China’s State Council recently approved the setting up of cross-border e-commerce pilot zones in 33 cities and regions, which brings the total number in China to 165, covering 31 provincial-level regions across the country, the Beijing-based Securities Daily reported Thursday.
The new pilot zones include those in Langfang and Cangzhou, Hebei Province, Yuncheng, Shanxi Province and the first cross-border e-commerce pilot zone in Tibet.
The new zones show a trend of expansion from eastern and southern coastal regions to inland areas, and from central cities and provincial cities to second- and third-tier cities, Zhang added.
China began setting up cross-border e-commerce pilot zones as early as 2015 in Hangzhou, Zhejiang Province, in a bid to trial the new business form and digitalize its trade channels.
In these pilot zones, local governments provide a variety of trade services ranging from logistics, payment, law, taxation and customs clearance to facilitate enterprises' cross-border e-commerce businesses.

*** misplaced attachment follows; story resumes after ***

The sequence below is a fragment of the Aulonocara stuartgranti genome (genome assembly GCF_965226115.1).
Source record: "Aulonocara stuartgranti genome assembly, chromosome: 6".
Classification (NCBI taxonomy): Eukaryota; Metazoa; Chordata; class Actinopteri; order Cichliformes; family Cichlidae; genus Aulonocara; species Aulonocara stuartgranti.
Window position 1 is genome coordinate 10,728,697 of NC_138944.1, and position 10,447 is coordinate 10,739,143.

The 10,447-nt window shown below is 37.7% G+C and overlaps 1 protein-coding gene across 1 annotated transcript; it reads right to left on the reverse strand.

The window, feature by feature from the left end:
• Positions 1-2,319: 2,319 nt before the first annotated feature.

In recent years, cross-border e-commerce has become an important incentive to the development of international trade. Official data shows China’s cross-border e-commerce imports and exports climbed 18.6 percent year-on-year to 1.92 trillion yuan ($269 billion)) in 2021.
In the first eight months of this year, China’s cross-border e-commerce gained momentum in growth, said Wang Shouwen, vice minister and China international trade representative at the Ministry of Commerce.
(Compiled by Wu Meixuan, edited by Yang Yang)